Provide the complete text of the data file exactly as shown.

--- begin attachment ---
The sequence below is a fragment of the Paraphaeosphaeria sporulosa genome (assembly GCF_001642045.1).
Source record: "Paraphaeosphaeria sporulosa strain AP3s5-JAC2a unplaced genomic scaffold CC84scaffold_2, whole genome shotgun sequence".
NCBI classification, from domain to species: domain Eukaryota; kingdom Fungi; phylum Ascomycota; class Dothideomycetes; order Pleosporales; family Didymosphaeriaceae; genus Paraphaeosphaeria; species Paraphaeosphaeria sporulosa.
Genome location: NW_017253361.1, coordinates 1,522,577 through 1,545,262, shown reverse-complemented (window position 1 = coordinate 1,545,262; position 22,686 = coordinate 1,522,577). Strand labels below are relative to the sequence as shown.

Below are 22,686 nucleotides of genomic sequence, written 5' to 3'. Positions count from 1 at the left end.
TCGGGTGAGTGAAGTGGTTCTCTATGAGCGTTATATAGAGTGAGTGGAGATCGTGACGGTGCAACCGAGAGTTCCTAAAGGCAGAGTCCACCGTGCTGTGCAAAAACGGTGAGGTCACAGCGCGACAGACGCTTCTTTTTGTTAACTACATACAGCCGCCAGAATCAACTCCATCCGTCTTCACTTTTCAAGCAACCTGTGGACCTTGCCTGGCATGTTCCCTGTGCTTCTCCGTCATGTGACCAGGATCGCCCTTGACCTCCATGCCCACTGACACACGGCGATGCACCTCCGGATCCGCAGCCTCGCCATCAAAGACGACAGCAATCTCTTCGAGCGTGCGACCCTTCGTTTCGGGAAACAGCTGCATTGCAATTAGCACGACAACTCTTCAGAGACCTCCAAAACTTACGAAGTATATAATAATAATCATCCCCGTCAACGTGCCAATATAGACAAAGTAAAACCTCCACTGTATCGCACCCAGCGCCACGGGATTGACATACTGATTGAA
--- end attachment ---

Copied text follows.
The sequence below is a fragment of the Paraphaeosphaeria sporulosa genome (assembly GCF_001642045.1).
Source record: "Paraphaeosphaeria sporulosa strain AP3s5-JAC2a unplaced genomic scaffold CC84scaffold_2, whole genome shotgun sequence".
NCBI classification, from domain to species: domain Eukaryota; kingdom Fungi; phylum Ascomycota; class Dothideomycetes; order Pleosporales; family Didymosphaeriaceae; genus Paraphaeosphaeria; species Paraphaeosphaeria sporulosa.
Genome location: NW_017253361.1, coordinates 1,522,577 through 1,545,262, shown reverse-complemented (window position 1 = coordinate 1,545,262; position 22,686 = coordinate 1,522,577). Strand labels below are relative to the sequence as shown.

Below are 22,686 nucleotides of genomic sequence, written 5' to 3'. Positions count from 1 at the left end.
TCGGGTGAGTGAAGTGGTTCTCTATGAGCGTTATATAGAGTGAGTGGAGATCGTGACGGTGCAACCGAGAGTTCCTAAAGGCAGAGTCCACCGTGCTGTGCAAAAACGGTGAGGTCACAGCGCGACAGACGCTTCTTTTTGTTAACTACATACAGCCGCCAGAATCAACTCCATCCGTCTTCACTTTTCAAGCAACCTGTGGACCTTGCCTGGCATGTTCCCTGTGCTTCTCCGTCATGTGACCAGGATCGCCCTTGACCTCCATGCCCACTGACACACGGCGATGCACCTCCGGATCCGCAGCCTCGCCATCAAAGACGACAGCAATCTCTTCGAGCGTGCGACCCTTCGTTTCGGGAAACAGCTGCATTGCAATTAGCACGACAACTCTTCAGAGACCTCCAAAACTTACGAAGTATATAATAATAATCATCCCCGTCAACGTGCCAATATAGACAAAGTAAAACCTCCACTGTATCGCACCCAGCGCCACGGGATTGACATACTGATTGAA